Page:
JAUS, Interoperability, and Custom Services

In my last blog (https://neyarobotics.com/dispelling-myths-jaus/), I talked about several of the ‘myths’ that I hear about JAUS, and tried to debunk them a bit.  As noted in that article, one common complaint is that SAE JAUS doesn’t cover every possible interoperability issue; there will always be some new function, new sensor, or new actuator that the committee hasn’t considered.  Given the rapid pace of unmanned systems development, there is simply no way for the committee to stay ahead.
That doesn’t mean, however, that JAUS is useless in these situations.  In this article, I’ll focus on two ways we can maintain run-time interoperability even if existing, published services don’t cover your exact need.
The most obvious approach is to use the HMI Service Set.  This is a set of published JAUS services which effectively enable a “remote desktop”-like environment.  Rather than the display/OCU pulling information from the vehicle/sensor like it does in most JAUS implementations, the HMI Service Set allows a vehicle/sensor to push data directly to the display.  There are JAUS services running on both the display side as well as the vehicle/sensor side to negotiate mouse and button clicks, some simple widgets, and other common display tools.  Since the display becomes basically a dummy terminal, it’s assumed that a human operator is available to interpret and act on the data being sent.
The second approach to interoperability in the face of specialized requirements is through service inheritance.  SAE JAUS introduced inheritance that follows a model very similar to class inheritance in object-oriented programming languages like C++ and JAVA.  By inheriting from a parent service, a child service agrees to implement, and potentially extend, the interface offered by the parent.  There are some very specific rules about what a child service can do, but basically: Adding behavior is okay, changing parent behavior is not allowed.  When these rules are followed, a child service perfectly mimics the interface of the parent.  At run-time, a client service can’t tell if it’s talking to the parent or the child service.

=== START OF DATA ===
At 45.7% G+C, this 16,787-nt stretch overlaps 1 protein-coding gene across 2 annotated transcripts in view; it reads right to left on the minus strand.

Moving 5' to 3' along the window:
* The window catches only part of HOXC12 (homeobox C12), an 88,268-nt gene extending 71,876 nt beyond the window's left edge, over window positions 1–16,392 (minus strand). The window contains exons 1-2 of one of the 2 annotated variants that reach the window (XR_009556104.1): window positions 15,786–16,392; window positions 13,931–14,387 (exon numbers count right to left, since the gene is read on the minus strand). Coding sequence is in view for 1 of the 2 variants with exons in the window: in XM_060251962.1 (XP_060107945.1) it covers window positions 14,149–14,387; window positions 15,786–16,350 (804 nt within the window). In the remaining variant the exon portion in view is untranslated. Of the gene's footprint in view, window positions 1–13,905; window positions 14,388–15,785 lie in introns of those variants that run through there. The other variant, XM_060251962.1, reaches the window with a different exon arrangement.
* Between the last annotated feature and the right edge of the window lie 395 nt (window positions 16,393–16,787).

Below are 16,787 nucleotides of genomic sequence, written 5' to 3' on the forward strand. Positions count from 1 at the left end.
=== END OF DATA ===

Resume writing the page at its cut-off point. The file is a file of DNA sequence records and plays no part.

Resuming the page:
We can make use of service inheritance to add functionality and behavior that’s close to a published service while still maintaining some level of interoperability.  Let’s consider an example in which we want to add arrival time to a waypoint.  Published JAUS services allow for specification of waypoints (Global or Local Pose Driver), but timing is controlled purely by setting a travel speed.  In our case, we want to explicitly define the time of day for the vehicle to arrive at the waypoint, and let the vehicle plan the best way to achieve those goals.  We therefore define the “Arrival Time Waypoint Driver” which inherits from Global Waypoint Driver.  Furthermore, we’ll define our own custom message that includes both the position of the waypoint as well as the arrival time.  Since all services are unique, we’ll also need to give our new service a unique urn, like urn:jaus:dave:blog:ArrivalTimeWaypointDriver.

Figure 1. Example Service Inheritance Chain

So how does our new service achieve interoperability?  By exploiting the inheritance relationship!  Since the child interface must adhere that of the parent, our new service can register with the discovery service as *both* a Global Waypoint Driver and an Arrival Time Waypoint Driver.  For clients that only speak pure JAUS, they can still talk to our implementation using the standard published waypoint messages and travel speeds.  Sure, they aren’t taking advantage of the full functionality of the service, but at least we’re getting some interoperability.  For clients that are aware of our custom Arrival Time Waypoint Driver interface and the new message we created, they can use the arrival time message to take advantage of the new functionality.
Of course, the best way to achieve interoperability is to get new services published.  I strongly encourage folks to get engaged with the Committee.  If something is lacking, bring it to our attention.  Give us your interfaces (not your implementations!) and we’ll do our best to incorporate into the published sets.
Thanks for reading!